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Hand Winch or Electric Winch for 4x4 recovery?

An electric winch mounted to a vehicle offers benefits when out exploring and tackling  off road trails. Particularly, a front mounted electric winch:

  1.  requires low user effort, it can be operated with a remote,
  2.  the user can drive/steer while winching,
  3.  the user is out of the way, in the event of a winch rope or shackle failure.

However, at the same time these setups often require a custom bullbar to be installed to hold the weight of the winch (many weighing over 50 kg), limit the direction someone can recover from, and in the worst situation, may not work when its most needed. A bullbar and install could easily set you back $2000, excluding the winch purchase and installation. 

Hand winches are often seen as an ideal backup to an electric winch. Those wanting quality have traditionally purchased steel cable Tractel Tirfor type models and Wyeth-Scott More Power Pullers, while those wanting a cheap, last for 'a few uses' option tend for the Chinese made come-a-longs. 

However, depending on your circumstance, a hand winch may actually be preferable to an electric winch. Using a Wyeth-Scott More Power Puller as an example, some of the benefits include:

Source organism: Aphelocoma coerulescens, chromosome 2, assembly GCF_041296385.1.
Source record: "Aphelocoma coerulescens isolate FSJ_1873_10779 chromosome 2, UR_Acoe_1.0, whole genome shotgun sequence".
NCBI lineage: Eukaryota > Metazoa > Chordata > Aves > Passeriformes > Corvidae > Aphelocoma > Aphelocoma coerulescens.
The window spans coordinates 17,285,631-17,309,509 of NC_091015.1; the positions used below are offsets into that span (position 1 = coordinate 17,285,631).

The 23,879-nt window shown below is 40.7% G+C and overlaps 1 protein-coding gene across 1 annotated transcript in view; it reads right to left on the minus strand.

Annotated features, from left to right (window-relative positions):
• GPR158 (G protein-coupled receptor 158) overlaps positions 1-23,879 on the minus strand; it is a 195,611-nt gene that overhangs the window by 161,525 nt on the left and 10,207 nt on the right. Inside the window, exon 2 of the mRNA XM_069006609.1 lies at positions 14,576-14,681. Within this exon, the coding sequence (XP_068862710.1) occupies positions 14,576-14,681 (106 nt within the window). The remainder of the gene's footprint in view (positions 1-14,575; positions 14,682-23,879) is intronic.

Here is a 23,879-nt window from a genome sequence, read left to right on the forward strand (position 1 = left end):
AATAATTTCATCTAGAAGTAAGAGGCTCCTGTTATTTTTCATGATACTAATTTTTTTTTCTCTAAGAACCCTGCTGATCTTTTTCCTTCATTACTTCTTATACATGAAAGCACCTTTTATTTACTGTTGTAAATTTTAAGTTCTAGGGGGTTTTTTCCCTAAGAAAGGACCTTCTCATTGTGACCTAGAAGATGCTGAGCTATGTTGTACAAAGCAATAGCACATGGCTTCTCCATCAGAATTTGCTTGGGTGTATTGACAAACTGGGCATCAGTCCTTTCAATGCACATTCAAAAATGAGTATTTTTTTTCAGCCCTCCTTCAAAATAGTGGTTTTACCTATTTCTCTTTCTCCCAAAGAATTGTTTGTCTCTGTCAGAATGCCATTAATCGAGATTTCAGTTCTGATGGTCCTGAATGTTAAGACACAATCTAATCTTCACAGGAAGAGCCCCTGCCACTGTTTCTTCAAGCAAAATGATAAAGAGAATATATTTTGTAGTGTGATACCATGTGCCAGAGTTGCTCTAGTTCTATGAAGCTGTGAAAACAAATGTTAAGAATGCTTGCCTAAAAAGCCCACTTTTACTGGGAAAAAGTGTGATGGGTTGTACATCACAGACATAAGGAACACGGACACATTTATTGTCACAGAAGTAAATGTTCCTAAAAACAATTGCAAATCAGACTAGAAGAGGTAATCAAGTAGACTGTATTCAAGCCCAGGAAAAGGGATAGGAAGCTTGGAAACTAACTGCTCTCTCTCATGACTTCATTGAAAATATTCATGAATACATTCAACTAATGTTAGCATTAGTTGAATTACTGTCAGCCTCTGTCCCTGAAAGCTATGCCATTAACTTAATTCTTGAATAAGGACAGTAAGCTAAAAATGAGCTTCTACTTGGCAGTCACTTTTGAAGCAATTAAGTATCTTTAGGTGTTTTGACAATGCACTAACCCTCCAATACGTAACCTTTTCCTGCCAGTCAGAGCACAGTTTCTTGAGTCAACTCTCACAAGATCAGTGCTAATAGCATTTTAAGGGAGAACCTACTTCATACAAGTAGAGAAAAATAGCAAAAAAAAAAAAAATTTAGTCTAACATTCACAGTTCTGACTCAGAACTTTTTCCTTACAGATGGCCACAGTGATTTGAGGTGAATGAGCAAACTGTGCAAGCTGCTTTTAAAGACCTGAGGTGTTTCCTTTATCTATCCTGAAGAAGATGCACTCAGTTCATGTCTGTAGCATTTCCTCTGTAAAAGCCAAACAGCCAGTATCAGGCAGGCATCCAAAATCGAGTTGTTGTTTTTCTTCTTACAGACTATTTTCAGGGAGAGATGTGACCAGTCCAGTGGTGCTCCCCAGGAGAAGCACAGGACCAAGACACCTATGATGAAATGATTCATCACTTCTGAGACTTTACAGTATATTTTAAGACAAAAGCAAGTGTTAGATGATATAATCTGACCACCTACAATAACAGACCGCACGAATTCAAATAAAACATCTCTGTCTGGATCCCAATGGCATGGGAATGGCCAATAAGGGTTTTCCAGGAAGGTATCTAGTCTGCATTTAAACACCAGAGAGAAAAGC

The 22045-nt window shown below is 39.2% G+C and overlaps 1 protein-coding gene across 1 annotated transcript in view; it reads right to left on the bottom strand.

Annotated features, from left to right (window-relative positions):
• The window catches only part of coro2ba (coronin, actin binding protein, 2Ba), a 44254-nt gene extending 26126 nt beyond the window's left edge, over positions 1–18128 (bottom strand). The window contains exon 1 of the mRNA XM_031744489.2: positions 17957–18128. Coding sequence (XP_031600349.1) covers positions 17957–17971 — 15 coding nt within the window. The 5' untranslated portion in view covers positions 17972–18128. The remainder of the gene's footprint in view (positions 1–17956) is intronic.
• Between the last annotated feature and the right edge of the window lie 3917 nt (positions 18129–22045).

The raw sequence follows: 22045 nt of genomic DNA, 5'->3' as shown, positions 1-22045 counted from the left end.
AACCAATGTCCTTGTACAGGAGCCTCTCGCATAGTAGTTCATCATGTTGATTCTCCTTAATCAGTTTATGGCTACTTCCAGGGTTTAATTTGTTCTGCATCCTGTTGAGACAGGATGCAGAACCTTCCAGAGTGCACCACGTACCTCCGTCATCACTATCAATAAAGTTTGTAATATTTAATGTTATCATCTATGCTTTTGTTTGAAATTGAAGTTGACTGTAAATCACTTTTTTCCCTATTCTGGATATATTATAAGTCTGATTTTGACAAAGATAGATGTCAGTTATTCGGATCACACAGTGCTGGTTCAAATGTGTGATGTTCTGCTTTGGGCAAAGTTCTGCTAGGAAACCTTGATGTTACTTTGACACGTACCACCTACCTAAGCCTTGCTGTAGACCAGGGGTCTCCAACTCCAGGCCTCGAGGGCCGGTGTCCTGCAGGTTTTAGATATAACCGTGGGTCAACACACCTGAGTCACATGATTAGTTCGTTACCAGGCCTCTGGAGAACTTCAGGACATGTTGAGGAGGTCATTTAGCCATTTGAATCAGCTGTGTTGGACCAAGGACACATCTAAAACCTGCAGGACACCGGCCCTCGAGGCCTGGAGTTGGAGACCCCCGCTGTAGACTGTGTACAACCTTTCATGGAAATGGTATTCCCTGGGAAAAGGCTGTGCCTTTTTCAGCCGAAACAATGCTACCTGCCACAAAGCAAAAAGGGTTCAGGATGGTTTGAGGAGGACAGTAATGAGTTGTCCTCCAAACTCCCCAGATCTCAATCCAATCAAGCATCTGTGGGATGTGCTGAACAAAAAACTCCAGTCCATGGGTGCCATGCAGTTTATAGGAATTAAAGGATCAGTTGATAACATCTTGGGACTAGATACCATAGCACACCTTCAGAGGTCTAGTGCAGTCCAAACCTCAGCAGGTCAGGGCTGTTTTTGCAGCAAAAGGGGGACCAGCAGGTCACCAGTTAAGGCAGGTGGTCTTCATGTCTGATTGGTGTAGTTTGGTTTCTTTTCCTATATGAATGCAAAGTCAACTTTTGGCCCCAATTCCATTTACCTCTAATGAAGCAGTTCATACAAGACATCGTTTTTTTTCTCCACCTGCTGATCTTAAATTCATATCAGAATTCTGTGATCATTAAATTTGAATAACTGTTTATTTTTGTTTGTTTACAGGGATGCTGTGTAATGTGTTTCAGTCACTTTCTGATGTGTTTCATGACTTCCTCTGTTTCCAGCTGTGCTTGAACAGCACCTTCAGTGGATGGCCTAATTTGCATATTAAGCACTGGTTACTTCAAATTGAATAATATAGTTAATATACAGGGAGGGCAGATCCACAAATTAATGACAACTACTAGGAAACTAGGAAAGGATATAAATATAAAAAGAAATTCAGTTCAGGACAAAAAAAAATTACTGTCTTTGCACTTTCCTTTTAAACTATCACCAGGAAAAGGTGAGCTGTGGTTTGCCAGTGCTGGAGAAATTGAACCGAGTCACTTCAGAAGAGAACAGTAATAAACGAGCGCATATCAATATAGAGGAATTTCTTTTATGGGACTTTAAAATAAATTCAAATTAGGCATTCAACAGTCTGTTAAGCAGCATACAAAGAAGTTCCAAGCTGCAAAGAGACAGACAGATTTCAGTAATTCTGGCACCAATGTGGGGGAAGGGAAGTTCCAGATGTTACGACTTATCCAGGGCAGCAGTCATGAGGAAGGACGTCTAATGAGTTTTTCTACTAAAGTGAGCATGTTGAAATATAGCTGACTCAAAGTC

1. Cheaper overall than an electric winch + bull bar
  2. Reliable and strong, with pulling capacities of 12,000 pound (similar to electric winches)
  3. Light weight and portable - weighing only 11 kg, this can be stored in the shed, and thrown in the vehicle when needed. Saves carrying (and paying the increased petrol/diesel costs) of >100 kg of winch/bullbar weight for something that may only be used once every now and then. 

The cons of handwinches are the efforts and risk to the wincher incase of a failure. Cheap come-a-longs are the most dangerous, with steel cable that could snap and is abrasive on your hands, short cable lengths (1 - 2 m) means re-sets are needed often, and no built in safety designs. There short handles limit the amount of effort someone can exert, and subsequently encourage the use of 'cheater bars' to increase leverage, which risks exceeding the winch capacity. 

Better quality Tirfor style winches and More Power Pullers incorporate either a pin or a handle that fails before the load capacity is reached, which is alot safer than the cheaper alternatives. They also have much longer rope or steel cable (Tirfor only), reducing the number of re-sets necessary when winching.  

The More Power Puller goes a step farther, and provides an extension handle to halve the winching effort (preventing injuries), and uses AmSteel Blue synthetic rope, winch has significantly less risk to operators in the unlikely event of it breaking.

A hand winch will always provide a useful backup to an electric, but for some users, they may be the preferred option. Particularly, if you own a work ute or fleet vehicle and upgrade/change every few years, are simply looking to save some gas money or are an occasional off roader looking for that one recovery item. 



 

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